Last week a large chunk of the Wilkins ice shelf (Antarctica) collapsed, producing a massive iceberg. These types of collapses open fissures that fill with water, leading to further collapses in what can become runaway cycles.
As a result of this runaway, the rest of this large ice shelf, which may be as much as 1,500 years old, will soon become victim to rising Antarctic air and sea temperatures.
By now, we hope most readers understand the overwhelming consensus of the scientific community is that global warming is a real phenomenon, and that production of greenhouse gases by human activities are a major contributing cause. In a 2007 synthesis report for policy-makers, the Intergovernmental Panel on Climate Change (IPCC) stated “warming of the climate system is unequivocal …”
The consensus of these scientists is warming temperatures have already begun to have real impacts. For example, we are seeing rises in global sea levels, both from melting of sea ice and from thermal expansion.
In Canada, the most marked effects have been in high latitudes, with increased glacial melt and instability of permafrost. Closer to home, we have seen earlier arrival of spring (although this is a really bad time to convince you of that), and a northward increase in the range of some plants and animals. We have also seen milder winters that fail to kill off insect pests, resulting in increased outbreaks in spring and summer.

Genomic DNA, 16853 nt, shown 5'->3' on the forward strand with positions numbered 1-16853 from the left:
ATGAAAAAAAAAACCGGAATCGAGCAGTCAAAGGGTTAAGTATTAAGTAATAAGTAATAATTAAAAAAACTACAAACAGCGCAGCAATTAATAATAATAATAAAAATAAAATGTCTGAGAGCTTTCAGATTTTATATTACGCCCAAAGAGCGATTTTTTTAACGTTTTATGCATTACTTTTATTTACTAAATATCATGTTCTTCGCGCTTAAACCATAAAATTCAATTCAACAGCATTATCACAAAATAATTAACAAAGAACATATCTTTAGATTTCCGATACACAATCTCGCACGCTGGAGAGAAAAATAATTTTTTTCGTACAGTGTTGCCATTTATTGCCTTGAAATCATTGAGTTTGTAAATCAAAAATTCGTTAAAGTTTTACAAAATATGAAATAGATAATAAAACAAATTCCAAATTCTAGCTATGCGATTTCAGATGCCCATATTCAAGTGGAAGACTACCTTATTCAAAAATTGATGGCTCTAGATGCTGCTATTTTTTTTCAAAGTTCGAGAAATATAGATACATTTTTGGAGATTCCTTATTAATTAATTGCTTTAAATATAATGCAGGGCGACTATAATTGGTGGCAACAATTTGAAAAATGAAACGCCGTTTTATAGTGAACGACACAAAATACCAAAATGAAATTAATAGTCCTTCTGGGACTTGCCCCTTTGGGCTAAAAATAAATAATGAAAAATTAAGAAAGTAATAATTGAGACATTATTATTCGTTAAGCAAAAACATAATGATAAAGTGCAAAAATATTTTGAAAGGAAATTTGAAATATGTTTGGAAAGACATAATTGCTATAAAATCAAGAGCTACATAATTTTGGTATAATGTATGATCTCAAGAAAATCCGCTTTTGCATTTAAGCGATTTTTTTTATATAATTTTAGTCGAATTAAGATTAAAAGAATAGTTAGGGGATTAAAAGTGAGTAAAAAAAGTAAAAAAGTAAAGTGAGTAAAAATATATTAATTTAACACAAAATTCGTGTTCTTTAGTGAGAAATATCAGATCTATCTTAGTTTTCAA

In predictions for future climate change, we used to hear there would be winners and losers. The predictions of the IPCC report make it clear there are only big losers and minor losers. Low-lying tropical islands are the most obvious big losers, but projected water stress in Africa, Latin America and the Mediterranean region add them to this list.
By comparison, we are minor losers. Atlantic Canada will likely experience more frequent, intense storms as tropical storms track further north. In the west, we can expect drier climate and longer periods of drought, and northern Canada will become warmer and wetter. In central Canada, we can expect warmer climate, but with more extreme hot days in the summer, contributing to smog problems in and near cities. Near the lakes, warmer water temperatures and longer ice-free periods might result in more of the dreaded lake effect snow. We might benefit from increased agricultural production in Ontario, but the reality is most of our soil is marginal at best.
Change isn’t just coming, it’s already here. The proverbial canary in the coal mine has been replaced by the penguin on the ice shelf. Climate changes here at home have been more gradual, more subtle than Manhattan-sized chunks of ice dropping into the sea, but that makes them no less real.